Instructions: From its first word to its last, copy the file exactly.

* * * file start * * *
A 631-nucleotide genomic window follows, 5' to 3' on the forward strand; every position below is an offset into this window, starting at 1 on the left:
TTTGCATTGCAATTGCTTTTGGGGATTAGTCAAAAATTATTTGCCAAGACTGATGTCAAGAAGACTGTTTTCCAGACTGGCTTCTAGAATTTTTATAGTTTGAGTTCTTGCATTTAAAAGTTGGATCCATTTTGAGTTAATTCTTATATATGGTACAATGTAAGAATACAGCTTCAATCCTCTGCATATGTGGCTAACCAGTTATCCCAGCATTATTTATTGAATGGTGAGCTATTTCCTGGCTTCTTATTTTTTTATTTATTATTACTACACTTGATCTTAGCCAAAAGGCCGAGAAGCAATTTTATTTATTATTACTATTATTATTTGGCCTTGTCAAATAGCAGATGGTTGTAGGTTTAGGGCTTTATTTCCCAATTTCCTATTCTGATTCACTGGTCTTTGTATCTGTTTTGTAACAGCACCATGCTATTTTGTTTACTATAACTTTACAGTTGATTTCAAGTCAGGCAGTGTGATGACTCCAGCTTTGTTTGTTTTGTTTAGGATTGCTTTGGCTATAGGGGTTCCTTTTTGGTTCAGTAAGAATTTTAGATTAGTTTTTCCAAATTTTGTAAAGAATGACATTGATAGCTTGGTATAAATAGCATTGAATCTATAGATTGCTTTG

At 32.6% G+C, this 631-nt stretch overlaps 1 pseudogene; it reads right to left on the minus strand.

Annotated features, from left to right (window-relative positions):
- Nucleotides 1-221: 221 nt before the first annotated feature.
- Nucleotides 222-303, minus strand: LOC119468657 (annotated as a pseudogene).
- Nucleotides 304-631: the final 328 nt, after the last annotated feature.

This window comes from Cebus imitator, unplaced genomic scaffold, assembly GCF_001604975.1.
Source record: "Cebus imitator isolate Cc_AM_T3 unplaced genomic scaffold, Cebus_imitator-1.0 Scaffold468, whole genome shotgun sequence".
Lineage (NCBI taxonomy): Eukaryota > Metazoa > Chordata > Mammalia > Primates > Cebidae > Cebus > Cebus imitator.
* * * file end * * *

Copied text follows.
A 631-nucleotide genomic window follows, 5' to 3' on the forward strand; every position below is an offset into this window, starting at 1 on the left:
TTTGCATTGCAATTGCTTTTGGGGATTAGTCAAAAATTATTTGCCAAGACTGATGTCAAGAAGACTGTTTTCCAGACTGGCTTCTAGAATTTTTATAGTTTGAGTTCTTGCATTTAAAAGTTGGATCCATTTTGAGTTAATTCTTATATATGGTACAATGTAAGAATACAGCTTCAATCCTCTGCATATGTGGCTAACCAGTTATCCCAGCATTATTTATTGAATGGTGAGCTATTTCCTGGCTTCTTATTTTTTTATTTATTATTACTACACTTGATCTTAGCCAAAAGGCCGAGAAGCAATTTTATTTATTATTACTATTATTATTTGGCCTTGTCAAATAGCAGATGGTTGTAGGTTTAGGGCTTTATTTCCCAATTTCCTATTCTGATTCACTGGTCTTTGTATCTGTTTTGTAACAGCACCATGCTATTTTGTTTACTATAACTTTACAGTTGATTTCAAGTCAGGCAGTGTGATGACTCCAGCTTTGTTTGTTTTGTTTAGGATTGCTTTGGCTATAGGGGTTCCTTTTTGGTTCAGTAAGAATTTTAGATTAGTTTTTCCAAATTTTGTAAAGAATGACATTGATAGCTTGGTATAAATAGCATTGAATCTATAGATTGCTTTG

At 32.6% G+C, this 631-nt stretch overlaps 1 pseudogene; it reads right to left on the minus strand.

Annotated features, from left to right (window-relative positions):
- Nucleotides 1-221: 221 nt before the first annotated feature.
- Nucleotides 222-303, minus strand: LOC119468657 (annotated as a pseudogene).
- Nucleotides 304-631: the final 328 nt, after the last annotated feature.

This window comes from Cebus imitator, unplaced genomic scaffold, assembly GCF_001604975.1.
Source record: "Cebus imitator isolate Cc_AM_T3 unplaced genomic scaffold, Cebus_imitator-1.0 Scaffold468, whole genome shotgun sequence".
Lineage (NCBI taxonomy): Eukaryota > Metazoa > Chordata > Mammalia > Primates > Cebidae > Cebus > Cebus imitator.